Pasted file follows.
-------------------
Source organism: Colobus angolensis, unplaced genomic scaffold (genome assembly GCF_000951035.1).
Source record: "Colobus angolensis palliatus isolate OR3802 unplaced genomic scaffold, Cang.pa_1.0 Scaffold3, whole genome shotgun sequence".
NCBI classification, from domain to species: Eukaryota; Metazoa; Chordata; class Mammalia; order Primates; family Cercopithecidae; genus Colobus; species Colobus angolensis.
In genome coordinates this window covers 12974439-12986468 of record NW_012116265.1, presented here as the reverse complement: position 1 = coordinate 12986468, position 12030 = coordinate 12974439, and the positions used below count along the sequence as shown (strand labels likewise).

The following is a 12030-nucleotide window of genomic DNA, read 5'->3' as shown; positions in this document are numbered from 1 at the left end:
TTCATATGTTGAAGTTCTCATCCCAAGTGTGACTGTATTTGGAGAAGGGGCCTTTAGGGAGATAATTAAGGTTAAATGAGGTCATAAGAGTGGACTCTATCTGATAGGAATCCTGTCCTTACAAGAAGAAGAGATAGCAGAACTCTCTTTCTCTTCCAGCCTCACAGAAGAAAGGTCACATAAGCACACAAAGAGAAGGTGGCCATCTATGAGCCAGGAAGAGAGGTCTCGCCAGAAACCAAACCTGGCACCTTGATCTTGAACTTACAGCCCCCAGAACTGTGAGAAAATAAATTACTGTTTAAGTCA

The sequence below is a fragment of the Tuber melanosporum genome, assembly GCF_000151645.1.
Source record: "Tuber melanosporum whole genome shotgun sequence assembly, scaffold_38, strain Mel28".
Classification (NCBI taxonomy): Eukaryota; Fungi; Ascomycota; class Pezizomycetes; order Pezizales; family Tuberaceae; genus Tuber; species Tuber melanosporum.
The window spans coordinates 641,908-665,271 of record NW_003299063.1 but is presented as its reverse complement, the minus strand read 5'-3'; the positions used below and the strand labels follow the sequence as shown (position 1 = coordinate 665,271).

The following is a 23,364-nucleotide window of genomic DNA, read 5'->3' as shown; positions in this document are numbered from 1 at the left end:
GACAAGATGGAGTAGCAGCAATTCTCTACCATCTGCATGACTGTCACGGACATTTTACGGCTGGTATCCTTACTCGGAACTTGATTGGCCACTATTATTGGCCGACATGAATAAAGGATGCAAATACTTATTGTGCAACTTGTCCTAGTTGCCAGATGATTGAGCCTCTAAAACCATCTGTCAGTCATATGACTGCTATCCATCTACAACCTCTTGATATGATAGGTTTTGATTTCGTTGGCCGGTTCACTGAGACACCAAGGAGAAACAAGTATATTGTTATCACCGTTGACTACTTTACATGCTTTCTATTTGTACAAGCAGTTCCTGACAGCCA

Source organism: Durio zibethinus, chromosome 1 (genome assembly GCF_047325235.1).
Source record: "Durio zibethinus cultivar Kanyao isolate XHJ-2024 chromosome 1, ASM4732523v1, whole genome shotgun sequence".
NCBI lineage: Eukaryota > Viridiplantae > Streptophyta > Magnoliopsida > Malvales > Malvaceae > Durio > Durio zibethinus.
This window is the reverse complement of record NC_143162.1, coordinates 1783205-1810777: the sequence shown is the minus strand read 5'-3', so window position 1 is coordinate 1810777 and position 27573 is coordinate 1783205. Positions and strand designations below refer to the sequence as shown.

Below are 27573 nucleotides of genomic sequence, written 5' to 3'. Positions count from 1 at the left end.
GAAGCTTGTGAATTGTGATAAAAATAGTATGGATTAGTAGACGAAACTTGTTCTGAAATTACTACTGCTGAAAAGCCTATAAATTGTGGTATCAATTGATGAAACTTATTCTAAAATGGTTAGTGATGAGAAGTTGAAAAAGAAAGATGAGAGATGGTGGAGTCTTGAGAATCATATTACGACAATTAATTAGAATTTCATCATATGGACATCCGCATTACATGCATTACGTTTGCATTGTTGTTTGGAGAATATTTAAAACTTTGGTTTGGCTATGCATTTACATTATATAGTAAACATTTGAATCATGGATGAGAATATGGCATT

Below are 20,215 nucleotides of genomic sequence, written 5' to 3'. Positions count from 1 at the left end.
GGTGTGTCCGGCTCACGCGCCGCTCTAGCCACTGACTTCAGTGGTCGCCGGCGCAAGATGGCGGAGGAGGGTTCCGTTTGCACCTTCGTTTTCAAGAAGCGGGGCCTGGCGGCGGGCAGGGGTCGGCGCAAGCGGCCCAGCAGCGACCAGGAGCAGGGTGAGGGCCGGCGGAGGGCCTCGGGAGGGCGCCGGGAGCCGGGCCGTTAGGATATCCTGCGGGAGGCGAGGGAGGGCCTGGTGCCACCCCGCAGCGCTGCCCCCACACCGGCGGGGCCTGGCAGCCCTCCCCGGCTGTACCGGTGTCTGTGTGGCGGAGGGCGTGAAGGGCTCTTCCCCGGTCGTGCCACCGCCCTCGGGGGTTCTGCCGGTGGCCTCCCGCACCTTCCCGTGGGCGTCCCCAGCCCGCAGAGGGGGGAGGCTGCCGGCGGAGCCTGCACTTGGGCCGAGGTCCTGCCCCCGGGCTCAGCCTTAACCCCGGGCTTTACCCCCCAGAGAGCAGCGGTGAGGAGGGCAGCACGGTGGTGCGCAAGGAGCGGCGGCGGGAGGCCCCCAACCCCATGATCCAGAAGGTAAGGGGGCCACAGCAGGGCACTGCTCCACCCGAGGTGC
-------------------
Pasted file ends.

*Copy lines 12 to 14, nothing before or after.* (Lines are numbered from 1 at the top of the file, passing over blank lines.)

GACAAGATGGAGTAGCAGCAATTCTCTACCATCTGCATGACTGTCACGGACATTTTACGGCTGGTATCCTTACTCGGAACTTGATTGGCCACTATTATTGGCCGACATGAATAAAGGATGCAAATACTTATTGTGCAACTTGTCCTAGTTGCCAGATGATTGAGCCTCTAAAACCATCTGTCAGTCATATGACTGCTATCCATCTACAACCTCTTGATATGATAGGTTTTGATTTCGTTGGCCGGTTCACTGAGACACCAAGGAGAAACAAGTATATTGTTATCACCGTTGACTACTTTACATGCTTTCTATTTGTACAAGCAGTTCCTGACAGCCA

Source organism: Durio zibethinus, chromosome 1 (genome assembly GCF_047325235.1).
Source record: "Durio zibethinus cultivar Kanyao isolate XHJ-2024 chromosome 1, ASM4732523v1, whole genome shotgun sequence".